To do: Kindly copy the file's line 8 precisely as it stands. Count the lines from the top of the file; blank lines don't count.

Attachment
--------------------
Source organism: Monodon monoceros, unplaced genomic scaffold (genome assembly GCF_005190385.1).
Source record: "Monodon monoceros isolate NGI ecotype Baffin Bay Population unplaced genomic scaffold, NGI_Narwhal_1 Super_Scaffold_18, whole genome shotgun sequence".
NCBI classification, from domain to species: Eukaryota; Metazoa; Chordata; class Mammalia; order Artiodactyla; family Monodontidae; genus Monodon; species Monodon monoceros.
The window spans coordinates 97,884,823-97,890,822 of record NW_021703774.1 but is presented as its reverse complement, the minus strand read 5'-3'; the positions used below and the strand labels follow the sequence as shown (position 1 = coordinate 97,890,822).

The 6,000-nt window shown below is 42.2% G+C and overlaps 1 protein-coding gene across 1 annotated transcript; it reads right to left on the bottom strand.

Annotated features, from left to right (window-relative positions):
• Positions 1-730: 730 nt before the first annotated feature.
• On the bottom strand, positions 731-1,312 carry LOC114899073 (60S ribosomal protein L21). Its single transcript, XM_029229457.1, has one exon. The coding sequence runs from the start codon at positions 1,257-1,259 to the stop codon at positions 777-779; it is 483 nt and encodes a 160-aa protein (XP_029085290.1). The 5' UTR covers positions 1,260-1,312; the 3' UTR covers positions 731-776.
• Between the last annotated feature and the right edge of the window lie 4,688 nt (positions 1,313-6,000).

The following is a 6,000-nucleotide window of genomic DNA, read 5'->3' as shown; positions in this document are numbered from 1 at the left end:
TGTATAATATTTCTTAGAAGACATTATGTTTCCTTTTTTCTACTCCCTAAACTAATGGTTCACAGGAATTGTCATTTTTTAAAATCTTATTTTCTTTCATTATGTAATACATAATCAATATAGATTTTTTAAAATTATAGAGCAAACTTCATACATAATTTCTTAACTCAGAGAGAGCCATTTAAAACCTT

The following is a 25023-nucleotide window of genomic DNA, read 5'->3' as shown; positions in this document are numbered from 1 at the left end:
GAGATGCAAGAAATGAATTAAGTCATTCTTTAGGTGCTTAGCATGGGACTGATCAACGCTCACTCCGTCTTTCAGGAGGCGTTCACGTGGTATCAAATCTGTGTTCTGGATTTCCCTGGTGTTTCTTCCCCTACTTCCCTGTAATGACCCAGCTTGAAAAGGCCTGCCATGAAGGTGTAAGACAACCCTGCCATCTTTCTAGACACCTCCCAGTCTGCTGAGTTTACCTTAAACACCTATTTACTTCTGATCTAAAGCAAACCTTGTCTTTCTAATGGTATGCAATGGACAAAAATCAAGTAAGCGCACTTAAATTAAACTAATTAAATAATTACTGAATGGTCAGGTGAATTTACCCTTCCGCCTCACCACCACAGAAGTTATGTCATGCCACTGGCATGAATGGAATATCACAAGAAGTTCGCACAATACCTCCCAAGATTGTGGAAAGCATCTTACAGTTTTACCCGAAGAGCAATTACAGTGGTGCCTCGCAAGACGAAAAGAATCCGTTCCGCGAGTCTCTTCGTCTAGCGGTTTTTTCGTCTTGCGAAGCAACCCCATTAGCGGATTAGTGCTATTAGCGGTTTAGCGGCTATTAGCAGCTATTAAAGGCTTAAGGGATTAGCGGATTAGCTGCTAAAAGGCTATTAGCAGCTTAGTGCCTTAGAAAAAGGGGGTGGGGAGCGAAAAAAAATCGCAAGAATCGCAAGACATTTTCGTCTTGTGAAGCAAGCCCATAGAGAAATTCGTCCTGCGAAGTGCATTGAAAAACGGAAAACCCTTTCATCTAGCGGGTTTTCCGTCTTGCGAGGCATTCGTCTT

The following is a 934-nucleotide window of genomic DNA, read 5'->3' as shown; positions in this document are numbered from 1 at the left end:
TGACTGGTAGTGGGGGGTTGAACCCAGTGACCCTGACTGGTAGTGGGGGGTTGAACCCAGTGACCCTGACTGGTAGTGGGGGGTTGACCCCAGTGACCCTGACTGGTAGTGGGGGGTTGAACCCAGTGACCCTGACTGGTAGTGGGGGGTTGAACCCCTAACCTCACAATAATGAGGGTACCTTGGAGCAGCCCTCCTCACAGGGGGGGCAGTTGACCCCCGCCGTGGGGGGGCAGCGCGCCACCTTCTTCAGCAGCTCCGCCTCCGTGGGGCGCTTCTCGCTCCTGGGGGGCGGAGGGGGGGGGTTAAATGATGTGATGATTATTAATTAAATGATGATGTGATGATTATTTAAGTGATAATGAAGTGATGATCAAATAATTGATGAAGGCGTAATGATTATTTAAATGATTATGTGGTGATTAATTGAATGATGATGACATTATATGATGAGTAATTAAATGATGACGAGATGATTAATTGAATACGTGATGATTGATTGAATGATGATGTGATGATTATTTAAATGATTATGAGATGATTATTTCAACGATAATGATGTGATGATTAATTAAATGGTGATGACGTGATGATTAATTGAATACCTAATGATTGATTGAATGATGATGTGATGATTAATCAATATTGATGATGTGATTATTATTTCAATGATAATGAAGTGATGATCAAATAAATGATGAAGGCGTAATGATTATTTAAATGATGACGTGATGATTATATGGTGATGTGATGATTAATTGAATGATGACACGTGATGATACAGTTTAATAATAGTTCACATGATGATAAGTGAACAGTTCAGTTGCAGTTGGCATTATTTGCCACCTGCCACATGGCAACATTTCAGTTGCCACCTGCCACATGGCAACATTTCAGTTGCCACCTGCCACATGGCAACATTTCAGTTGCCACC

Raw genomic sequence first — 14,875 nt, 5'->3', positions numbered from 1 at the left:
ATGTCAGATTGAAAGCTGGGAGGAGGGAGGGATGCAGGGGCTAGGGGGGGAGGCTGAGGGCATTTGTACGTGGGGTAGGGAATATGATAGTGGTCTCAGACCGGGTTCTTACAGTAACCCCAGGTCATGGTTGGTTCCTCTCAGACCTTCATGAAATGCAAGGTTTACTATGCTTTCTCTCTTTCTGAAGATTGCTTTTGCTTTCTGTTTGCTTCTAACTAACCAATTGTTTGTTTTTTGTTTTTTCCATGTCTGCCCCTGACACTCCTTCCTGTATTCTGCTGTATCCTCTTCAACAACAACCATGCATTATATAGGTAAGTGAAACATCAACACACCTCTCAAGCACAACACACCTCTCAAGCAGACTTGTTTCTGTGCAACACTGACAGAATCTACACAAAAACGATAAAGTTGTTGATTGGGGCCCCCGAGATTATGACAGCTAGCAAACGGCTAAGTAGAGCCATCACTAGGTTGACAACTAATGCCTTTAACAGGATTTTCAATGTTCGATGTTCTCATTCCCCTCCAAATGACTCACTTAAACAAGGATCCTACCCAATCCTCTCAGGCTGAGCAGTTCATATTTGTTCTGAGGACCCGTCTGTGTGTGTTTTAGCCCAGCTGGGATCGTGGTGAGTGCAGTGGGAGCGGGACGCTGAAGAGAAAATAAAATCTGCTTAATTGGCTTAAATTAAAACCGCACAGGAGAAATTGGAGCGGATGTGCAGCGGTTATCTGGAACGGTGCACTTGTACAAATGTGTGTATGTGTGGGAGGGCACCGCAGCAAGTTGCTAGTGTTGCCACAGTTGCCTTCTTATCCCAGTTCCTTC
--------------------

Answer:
• On the bottom strand, positions 731-1,312 carry LOC114899073 (60S ribosomal protein L21). Its single transcript, XM_029229457.1, has one exon. The coding sequence runs from the start codon at positions 1,257-1,259 to the stop codon at positions 777-779; it is 483 nt and encodes a 160-aa protein (XP_029085290.1). The 5' UTR covers positions 1,260-1,312; the 3' UTR covers positions 731-776.